2 April 2008

Agflation will change the course of history


2 April 2008

WHILE consumers, savers and financiers in the Gulf fret about the current inflation surge and rightly attribute it to the dollar peg, offplan madness and the property speculation bubble, the prices of cement and steel, rent spirals, wage spikes, the money supply, 30 per cent bank credit growth and the tooth fairy, I am convinced that the Middle East’s next macroeconomic demon will be a spectacular rise in food prices.

Agflation will define the future of the region to a far greater degree than illusory hopes for a GCC monetary union, Arab League diplomatic platitudes or demographic time bombs everywhere from Iran to the Maghreb. Yet myriad forces define the supply and demand equations of agflation. As in crude oil, iron ore, nickel and steel, Chinese demand has surged for soyabeans, where the Middle Kingdom already accounts for 26 per cent of global consumption. The world’s inventories of grain, corn and edible oil are at historic lows and, just like gold and crude oil in 2003, spectacular bull markets in soft commodities have been ignited. Political chicanery has been the DNA of agflation in modern times. The Iraq war and $100 crude oil forced the Bush White House and the EU to anoint biofuels as the path to energy independence from Arab oil. As US corn, protected by price subsidies and mandation, monopolised arable land, soybean and cotton production will plunge.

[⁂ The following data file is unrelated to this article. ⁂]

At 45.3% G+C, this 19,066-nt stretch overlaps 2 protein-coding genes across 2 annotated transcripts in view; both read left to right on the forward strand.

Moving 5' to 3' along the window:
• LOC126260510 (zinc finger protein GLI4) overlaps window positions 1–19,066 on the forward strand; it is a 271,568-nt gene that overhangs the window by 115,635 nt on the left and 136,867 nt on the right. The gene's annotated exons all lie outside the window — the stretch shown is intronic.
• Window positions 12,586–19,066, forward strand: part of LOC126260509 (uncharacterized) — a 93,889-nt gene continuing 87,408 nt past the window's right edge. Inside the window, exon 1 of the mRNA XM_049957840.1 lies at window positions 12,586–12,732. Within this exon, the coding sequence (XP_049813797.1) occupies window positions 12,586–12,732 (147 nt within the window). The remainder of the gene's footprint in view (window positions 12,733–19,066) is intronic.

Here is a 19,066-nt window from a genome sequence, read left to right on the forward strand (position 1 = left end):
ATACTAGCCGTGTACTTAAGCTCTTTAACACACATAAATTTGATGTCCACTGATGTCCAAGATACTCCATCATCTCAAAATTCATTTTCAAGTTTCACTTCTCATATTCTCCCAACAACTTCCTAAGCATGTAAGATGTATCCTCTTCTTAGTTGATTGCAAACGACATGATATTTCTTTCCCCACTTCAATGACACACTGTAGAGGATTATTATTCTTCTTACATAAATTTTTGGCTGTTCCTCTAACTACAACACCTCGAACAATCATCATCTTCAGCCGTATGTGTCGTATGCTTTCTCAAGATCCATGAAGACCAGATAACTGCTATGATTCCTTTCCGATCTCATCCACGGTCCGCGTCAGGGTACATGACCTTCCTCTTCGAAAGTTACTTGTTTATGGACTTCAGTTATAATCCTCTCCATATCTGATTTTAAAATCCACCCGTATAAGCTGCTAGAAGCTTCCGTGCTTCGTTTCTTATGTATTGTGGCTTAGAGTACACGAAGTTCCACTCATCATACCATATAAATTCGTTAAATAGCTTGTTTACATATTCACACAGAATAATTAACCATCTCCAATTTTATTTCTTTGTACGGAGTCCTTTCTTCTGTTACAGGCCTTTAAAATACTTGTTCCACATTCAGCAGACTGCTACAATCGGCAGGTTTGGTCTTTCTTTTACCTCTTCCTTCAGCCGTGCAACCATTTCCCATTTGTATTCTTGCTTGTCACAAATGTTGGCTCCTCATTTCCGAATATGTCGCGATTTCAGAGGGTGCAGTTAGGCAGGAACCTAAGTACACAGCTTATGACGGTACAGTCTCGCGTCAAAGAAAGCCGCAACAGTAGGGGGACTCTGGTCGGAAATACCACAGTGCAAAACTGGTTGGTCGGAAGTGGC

Agflation will change international politics, redefine economic models and trigger regime changes across the emerging markets. Far more than crude oil or even bullion, price rises in the supermarket trigger mass consumer inflation psychology. So central bankers at the Fed, the ECB, the Bank of Japan, RBI, PBOC and SAMA will be powerless to prevent food prices from accelerating the embryonic global inflation nightmare. Global warming, the destruction of the rain forest, carbon emissions and black swan (rare high impact events with fat statistical tail) events like Mad cow’s disease, avian flu and Australian droughts will make agflation as compelling a global issue, at Davos or the UN, as climate change.